Five Ways Machine Learning is Changing the Sales Game

Five Ways Machine Learning is Changing the Sales Game

The solutions organizations deploy that use machine learning continuously learn from big data and optimize recommendations in real-time for sales teams. A recent study published by MIT Sloan Management Review reveals that 76% of early adopters are targeting higher sales growth with machine learning.  Machine learning is changing the sales game and more importantly, answering the question why—why am I behind? Why is my forecast heading off track? Why isn’t this opportunity closing?

Higher Accuracy Forecasts

It’s Wednesday morning and the first thing I do is log in to my dashboard and review my team’s metrics. Looking at the sales charts, it’s clear that the forecast is heading off track, but the question that is more important for me to answer and address is why is it heading off track? Once I know why I am heading off track, then I need to know how to fix it.

Sales forecasting that uses machine learning techniques draws data from all historical sales forecasts and creates a model that shows a typical path for a successful sale, from start to close, and then compares it to current performance. Anomalies and an off track forecast can be quickly detected in the data, which gives sales leaders the opportunity to step in and redirect sales.

The following example shows a forecast that is slightly above (10% or more) of the forecast. The green dot indicates that the forecast does not fall within the normal forecast trajectory range, as it is outside the main shaded areas. There are still 29 days left in the quarter. Management can continue to monitor the green dot and see whether it falls into normal trajectory as the quarter continues, and they also have enough time to prepare an action plan if it doesn’t.

This approach shows me where I am and what I need to achieve my targets. The patterns in the data show me how things have changed and armed with this knowledge, a roadmap can be created to enact change. The outcome is a sales team that is more proactive and anticipates outcomes based on data, not just assumptions or biases.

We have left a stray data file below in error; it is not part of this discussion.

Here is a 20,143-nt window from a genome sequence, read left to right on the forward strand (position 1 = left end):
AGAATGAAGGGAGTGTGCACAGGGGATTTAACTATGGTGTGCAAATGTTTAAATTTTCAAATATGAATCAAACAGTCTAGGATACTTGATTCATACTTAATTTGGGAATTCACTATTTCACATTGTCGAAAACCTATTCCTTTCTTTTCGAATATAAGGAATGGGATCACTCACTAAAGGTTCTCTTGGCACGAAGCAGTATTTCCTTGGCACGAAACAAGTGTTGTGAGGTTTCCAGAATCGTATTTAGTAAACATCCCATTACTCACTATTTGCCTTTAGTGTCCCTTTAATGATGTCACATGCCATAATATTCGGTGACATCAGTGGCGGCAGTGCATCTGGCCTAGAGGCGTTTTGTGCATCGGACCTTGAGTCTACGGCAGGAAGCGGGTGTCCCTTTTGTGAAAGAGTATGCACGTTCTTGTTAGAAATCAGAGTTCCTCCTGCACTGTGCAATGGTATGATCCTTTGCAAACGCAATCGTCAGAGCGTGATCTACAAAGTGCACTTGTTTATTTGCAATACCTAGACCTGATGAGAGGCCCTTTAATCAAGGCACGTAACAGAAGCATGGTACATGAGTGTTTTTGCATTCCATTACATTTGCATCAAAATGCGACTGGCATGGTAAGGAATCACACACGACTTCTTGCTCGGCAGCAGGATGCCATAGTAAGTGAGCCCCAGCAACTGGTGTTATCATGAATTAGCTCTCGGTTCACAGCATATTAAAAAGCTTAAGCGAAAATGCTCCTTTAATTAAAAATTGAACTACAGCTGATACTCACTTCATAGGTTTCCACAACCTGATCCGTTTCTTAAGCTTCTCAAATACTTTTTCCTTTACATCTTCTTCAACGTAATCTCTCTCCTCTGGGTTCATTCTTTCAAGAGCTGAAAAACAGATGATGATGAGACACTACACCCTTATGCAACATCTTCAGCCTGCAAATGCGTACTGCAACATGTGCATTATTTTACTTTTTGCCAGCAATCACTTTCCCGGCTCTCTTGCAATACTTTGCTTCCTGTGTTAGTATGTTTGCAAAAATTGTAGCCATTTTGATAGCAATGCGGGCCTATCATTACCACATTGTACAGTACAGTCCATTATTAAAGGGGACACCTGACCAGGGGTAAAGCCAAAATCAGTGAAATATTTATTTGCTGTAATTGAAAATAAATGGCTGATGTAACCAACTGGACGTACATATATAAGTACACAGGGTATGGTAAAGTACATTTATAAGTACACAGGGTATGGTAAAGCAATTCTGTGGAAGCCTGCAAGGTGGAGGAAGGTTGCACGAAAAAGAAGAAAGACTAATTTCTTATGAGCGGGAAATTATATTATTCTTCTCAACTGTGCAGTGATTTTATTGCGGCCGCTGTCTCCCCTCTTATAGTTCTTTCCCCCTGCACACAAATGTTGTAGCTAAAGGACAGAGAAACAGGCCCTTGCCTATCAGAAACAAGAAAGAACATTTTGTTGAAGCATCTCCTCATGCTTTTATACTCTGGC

Better Prospecting

Due to the collection of large amounts of data, salespeople and sales leaders have more information than ever before at their disposal about the purchasing and behavioral patterns of customers. The patterns that emerge give sales new insight into customer behavior that was previously hidden.

When it comes to prospecting, knowing how buyers behave is incredibly valuable information. Machine learning can analyze data about leads that have historically converted and build a profile or a lead scoring system. Let’s illustrate this with an example.

Based on historical data, it typically takes 50 days to close a deal and the current deal I’m trying to close has already taken 75 days. The system measures different factors and figures out which factors combined together indicate risk. In this scenario, it is taking longer than usual to close the opportunity and therefore, the risk level is high with every day that passes. The opportunity has been flagged as high-risk in the system and I can then decide whether it is worth pursuing and including in the forecast. The system does the work and I can then decide how to measure and mitigate risk at scale. Without a proper system in place, it is too difficult to do this manually because the interaction of factors is difficult to see as a human.

Better prospecting allows sales teams to make use of their time more efficiently, waste less time on leads that are not likely to convert and to bring us to the next point—fill the pipeline with more high-quality leads.

Fill the Pipeline with High-Quality Opportunities

Applying data-oriented weighting to sales deals, such a lead scoring, gives sales teams a data-driven approach to make decisions and decide what opportunities are worth pursuing and which aren’t. This proves to be beneficial because resources can be allocated for more likely to close deals, and salespeople aren’t wasting their own time chasing deals that aren’t going to close. Of course, this isn’t about reducing the number of opportunities in the pipeline, but rather to fill the pipeline with high-quality opportunities that have been weighted and can be considered more predictable.